TABLE 1__________________________________________________________________________Catalyst A B C D E F G H__________________________________________________________________________Binder P--Al2 O3 P--Al2 O3 P--Al2 O3 P--Al2 O3 P--Al2 O3 P--Al2 O3 P--Al2 O3 P--Al2 O3Binder wt % 25 25 25 25 25 25 25 20Kaolin wt % 55 55 55 55 55 55 55 60Zeolite wt % 20 20 20 20 20 20 20 20PH on ageing pseudoboehmite 10.5 10.8 11.1 10.5 10.5 10.5 10.5 10.5Aged pseudoboehmite 1.50 1.65 1.90 1.50 1.50 1.50 1.50 1.50length (μ)Aged pseudoboehmite 0.19 0.20 0.17 0.19 0.19 0.19 0.19 0.19diameter (μ)P/Al atomic ratio 0.14 0.14 0.14 0.02 0.07 0.28 0.58 0.14Properties of catalystABD g/cc 0.62 0.64 0.63 0.60 0.60 0.66 0.67 0.60Surface area m2 /g 196 206 171 208 203 168 96 178PV cc/g 0.49 0.46 0.43 0.49 0.49 0.40 0.34 0.47PVa cc/g 0.19 0.19 0.19 0.23 0.22 0.18 0.11 0.21(PV-PVa)/PVa ratio 1.58 1.42 1.26 1.13 1.22 1.22 2.09 1.24Attrition resistance wt %/hr 0.09 0.09 0.15 0.13 0.13 0.12 0.17 0.19Activity evaluation resultsConversion vol % 78.8 79.2 77.2 73.5 77.8 78.5 47.3 76.9H2 ˜C2 wt % 1.26 1.25 1.25 1.23 1.16 1.26 1.21 1.46C3 ˜C4 vol % 29.9 29.6 27.1 26.7 28.1 28.4 13.3 30.8(a) gasoline vol % 65.3 65.8 65.5 64.0 65.9 66.5 43.3 62.7(b) LCO vol % 16.1 16.4 17.6 19.6 17.1 16.5 24.9 17.1(c) HCO+ vol % 5.1 4.4 5.2 6.9 5.1 5.0 27.8 6.0Coke wt % 4.4 4.1 3.8 2.8 3.4 3.4 1.7 4.1RON 91.6 91.5 91.3 93.1 92.5 91.2 92.3 92.1(d) CO2 /CO 4.3 4.2 3.9 4.4 4.6 4.3 3.1 4.3__________________________________________________________________________ Catalyst I J K L M N O__________________________________________________________________________ Binder P--Al2 O3 P--Al2 O3 P--Al2 O3 P--Al2 O3 Al2 O3 P--Al2 O3 Si2 O Binder wt % 40 60 25 10 25 25 25 Kaolin wt % 40 0 65 70 55 55 45 Zeolite wt % 20 40 10 20 20 20 20 PH on ageing pseudoboehmite 10.5 10.5 10.5 10.5 10.5 8.7 -- Aged pseudoboehmite 1.50 1.50 1.50 1.50 1.50 -- -- length (μ) Aged pseudoboehmite 0.19 0.19 0.19 0.19 0.19 -- -- diameter (μ) P/Al atomic ratio 0.14 0.14 0.14 0.14 0 0.14 -- Properties of catalyst ABD g/cc 0.65 0.59 0.66 0.56 0.58 0.51 0.70 Surface area m2 /g 213 316 151 151 216 238 250 PV cc/g 0.38 0.54 0.44 0.51 0.54 0.59 0.24 PVa cc/g 0.23 0.28 0.17 0.20 0.27 0.23 0.18 (PV-PVa)/PVa ratio 0.65 0.93 1.59 1.55 1.00 1.57 0.33 Attrition resistance wt %/hr 0.10 0.12 0.08 0.78 0.17 0.85 0.15 Activity evaluation results Conversion vol % 77.7 81.0 70.1 -- 71.5 -- 74.8 H2 ˜C2 wt % 1.26 1.54 1.08 -- 1.27 -- 1.04 C3 ˜C4 vol % 27.6 34.0 21.2 -- 24.1 -- 26.4 (a) gasoline vol % 65.6 62.5 63.9 -- 62.6 -- 64.8 (b) LCO vol % 17.7 14.4 22.4 -- 20.1 -- 17.2 (c) HCO+ vol % 4.6 4.6 7.5 -- 8.4 -- 8.0 Coke wt % 4.2 5.8 2.2 -- 2.5 -- 2.5 RON 90.6 91.5 91.6 -- 93.4 -- 92.5 (d) CO2 /CO 3.8 4.6 4.3 -- 4.2 -- 2.4__________________________________________________________________________ (a) Boiling point range C5 ˜204° C. (b) Boiling point range 204° C.˜343° C. (c) Boiling point range 343° C. or more (d) CO2 /CO molar ratio in exhaust gas from regenerative tower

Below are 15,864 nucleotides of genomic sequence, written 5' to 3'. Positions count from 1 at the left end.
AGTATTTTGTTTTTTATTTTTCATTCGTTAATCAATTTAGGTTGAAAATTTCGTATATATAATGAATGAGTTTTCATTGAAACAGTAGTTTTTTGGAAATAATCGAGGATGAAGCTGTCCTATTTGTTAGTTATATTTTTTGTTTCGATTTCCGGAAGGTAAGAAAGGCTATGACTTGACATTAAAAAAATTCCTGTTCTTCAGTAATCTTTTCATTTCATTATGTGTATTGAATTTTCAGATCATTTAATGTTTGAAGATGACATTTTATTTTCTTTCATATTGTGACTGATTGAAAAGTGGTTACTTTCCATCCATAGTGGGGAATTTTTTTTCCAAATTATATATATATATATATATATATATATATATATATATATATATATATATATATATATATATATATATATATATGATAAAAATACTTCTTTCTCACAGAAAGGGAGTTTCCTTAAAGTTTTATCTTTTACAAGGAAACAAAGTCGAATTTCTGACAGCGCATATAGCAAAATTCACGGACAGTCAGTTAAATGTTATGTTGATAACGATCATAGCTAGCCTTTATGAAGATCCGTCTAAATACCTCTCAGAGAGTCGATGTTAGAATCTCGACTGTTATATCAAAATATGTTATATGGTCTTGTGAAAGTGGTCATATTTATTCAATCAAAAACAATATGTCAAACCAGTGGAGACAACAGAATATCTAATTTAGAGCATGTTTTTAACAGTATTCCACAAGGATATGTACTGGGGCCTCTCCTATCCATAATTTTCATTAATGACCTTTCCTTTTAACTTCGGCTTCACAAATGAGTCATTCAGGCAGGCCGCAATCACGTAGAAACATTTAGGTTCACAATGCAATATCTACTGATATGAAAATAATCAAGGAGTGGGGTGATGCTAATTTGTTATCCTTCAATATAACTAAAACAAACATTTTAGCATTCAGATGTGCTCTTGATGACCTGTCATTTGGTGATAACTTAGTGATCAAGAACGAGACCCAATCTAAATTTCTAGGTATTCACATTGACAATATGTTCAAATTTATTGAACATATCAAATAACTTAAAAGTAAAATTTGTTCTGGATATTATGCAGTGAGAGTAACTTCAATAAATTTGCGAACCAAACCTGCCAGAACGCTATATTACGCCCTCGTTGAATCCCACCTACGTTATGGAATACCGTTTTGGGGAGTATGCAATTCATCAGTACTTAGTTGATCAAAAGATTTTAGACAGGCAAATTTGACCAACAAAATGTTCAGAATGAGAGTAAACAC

An alumina hydrogel slurry was prepared according to the same manner as Example 1, and was divided into three equal parts. One part was mixed with a magnesium hydroxide hydrogel so that the amount of alumina plus magnesium oxide based on magnesium oxide might become 8 wt. %. Likewise, the remaining two alumina hydrogel slurries were mixed with a calcium hydroxide hydrogel and a rare earth hydroxide hydrogel respectively. The pH of the three kinds of resultant mixed slurries was adjusted to 10.5 with an ammonia water. Thereafter, these slurries were aged at 60° C. for 1 hour respectively.